Doering offered to cut down the number of nights the business will host live music to twice or once a month. He also said he’d be willing to only host music on weekends, if neighbors would prefer that.

“Very few of you have ever come over to us and asked, ‘Hey, can you please keep it down?’ You haven’t done that, so we don’t know,” he said. “We can’t read your minds.”

Review Board Chairman Rick Thompson suggested the board table its discussion about the business’s application and consider it at the next review board meeting. Ultimately, that’s what happened. The next review board meeting is on Wednesday, July 21.

Noise complaints

Hadden, both in person on July 7 and in a letter submitted to the review board, said that over the past few years, there have been “multiple occasions” when Experience Outdoors held special events onsite that involved live music until late into the night.

“The music was so loud that it kept my family, including my two very young children, awake late into the night, hours past our usual bedtime,” Hadden said July 7. “This was extremely frustrating.

“I know from these experiences that allowing Experience Outdoors to expand its operations as proposed will significantly disrupt our lives and those of our neighbors,” she added.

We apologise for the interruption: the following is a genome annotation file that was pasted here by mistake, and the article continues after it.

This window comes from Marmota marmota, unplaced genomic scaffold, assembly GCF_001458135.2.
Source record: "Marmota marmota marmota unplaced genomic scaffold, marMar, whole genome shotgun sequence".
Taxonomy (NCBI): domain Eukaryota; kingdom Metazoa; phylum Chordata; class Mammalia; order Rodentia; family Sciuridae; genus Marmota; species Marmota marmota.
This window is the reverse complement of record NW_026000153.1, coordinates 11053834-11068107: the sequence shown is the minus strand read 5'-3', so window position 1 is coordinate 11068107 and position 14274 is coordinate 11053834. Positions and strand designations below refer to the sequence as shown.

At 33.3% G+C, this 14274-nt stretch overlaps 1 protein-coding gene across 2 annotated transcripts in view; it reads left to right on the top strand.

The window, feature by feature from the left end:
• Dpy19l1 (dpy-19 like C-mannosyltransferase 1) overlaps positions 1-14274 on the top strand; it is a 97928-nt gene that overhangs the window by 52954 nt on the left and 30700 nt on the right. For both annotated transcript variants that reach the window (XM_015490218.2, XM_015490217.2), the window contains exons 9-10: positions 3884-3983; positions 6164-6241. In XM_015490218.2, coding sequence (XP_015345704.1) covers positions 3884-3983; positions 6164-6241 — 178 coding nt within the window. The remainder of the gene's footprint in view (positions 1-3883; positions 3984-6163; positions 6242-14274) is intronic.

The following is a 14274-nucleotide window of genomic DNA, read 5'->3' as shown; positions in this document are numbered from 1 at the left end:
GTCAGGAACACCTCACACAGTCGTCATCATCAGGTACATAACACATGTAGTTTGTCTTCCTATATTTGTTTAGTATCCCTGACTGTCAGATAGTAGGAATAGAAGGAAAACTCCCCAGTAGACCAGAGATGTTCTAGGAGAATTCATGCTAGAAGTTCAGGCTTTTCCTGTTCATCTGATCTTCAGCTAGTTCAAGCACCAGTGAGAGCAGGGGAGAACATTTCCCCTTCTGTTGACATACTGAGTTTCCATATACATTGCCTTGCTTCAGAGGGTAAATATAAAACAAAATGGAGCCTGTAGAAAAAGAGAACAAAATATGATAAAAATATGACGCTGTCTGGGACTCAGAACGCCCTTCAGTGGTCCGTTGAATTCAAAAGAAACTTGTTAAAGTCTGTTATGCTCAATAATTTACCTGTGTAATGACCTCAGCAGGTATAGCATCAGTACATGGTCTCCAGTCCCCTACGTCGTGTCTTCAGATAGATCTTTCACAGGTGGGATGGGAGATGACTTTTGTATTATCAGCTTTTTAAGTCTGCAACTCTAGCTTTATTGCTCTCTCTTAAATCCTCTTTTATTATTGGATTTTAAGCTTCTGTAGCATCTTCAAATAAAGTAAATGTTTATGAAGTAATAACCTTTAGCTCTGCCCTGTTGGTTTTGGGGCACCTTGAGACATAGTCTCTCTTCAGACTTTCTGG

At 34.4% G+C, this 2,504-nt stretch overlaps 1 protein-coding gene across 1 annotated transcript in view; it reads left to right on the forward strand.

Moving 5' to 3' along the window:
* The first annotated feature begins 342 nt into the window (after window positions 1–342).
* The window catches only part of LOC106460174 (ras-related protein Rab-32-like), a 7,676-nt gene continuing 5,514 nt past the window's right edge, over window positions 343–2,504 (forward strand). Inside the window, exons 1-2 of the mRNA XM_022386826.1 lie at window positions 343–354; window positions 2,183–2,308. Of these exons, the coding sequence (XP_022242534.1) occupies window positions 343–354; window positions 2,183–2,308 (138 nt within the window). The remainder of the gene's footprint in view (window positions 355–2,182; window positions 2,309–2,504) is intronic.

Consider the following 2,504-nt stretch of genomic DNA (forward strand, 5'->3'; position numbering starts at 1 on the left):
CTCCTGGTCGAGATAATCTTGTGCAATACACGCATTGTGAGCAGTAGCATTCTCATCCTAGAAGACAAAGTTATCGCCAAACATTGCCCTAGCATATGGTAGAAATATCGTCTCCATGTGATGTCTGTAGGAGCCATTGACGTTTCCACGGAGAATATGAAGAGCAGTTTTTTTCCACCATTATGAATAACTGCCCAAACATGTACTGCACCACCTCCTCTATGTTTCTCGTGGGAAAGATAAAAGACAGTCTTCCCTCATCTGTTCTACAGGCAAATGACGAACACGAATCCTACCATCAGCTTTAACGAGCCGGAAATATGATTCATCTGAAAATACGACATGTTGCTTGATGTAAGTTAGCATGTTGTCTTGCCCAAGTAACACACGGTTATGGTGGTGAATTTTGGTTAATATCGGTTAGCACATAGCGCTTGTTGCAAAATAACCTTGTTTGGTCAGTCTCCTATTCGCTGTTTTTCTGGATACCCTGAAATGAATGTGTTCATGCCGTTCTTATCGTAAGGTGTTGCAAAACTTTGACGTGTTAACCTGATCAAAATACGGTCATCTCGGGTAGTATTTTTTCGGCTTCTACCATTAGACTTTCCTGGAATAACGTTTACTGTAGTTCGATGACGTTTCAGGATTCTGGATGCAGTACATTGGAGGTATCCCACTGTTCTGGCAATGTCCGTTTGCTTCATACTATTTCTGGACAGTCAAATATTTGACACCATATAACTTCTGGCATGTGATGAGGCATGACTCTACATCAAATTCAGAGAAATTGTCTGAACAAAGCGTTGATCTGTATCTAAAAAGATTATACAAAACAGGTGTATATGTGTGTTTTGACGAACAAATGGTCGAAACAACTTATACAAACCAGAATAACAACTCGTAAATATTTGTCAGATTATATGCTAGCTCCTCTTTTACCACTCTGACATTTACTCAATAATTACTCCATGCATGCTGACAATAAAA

Doering said on July 7 that past events have gotten approval from the town. He said on July 13 that his business has only hosted two events ever, both got approval from the town and both were over by 10 p.m. He said his business doesn’t operate for the public past 6 p.m., and if there are people on the property after that, “it’s not in a business capacity, it’s for friends and family.”

David Gomlak, who owns the TMax-n-Topos hostel down the road, said that he’s heard live music from Experience Outdoors at night. Gomlak said he’s concerned about the impact on neighbors.

Gomlak added that he’s received requests for his hostel to host weddings. He wondered if the Experience Outdoors application would set a precedent.

“Would we be allowed to have nighttime events and weddings?” he said.

Neighbors allege code violations

In letters to the board, multiple neighbors alleged that Experience Outdoors has already violated the local land use code. Doering has denied all the allegations.

One neighbor, David Hunter, alleged that the business owners had cut more trees and vegetation on their property than their permit from the Adirondack Park Agency allowed, and in places where they weren’t allowed to cut from. Charles “Chip” Marshall, who sold the Experience Outdoors property to its current owners, wrote the same in his letter to the board.

Doering denied that on July 7.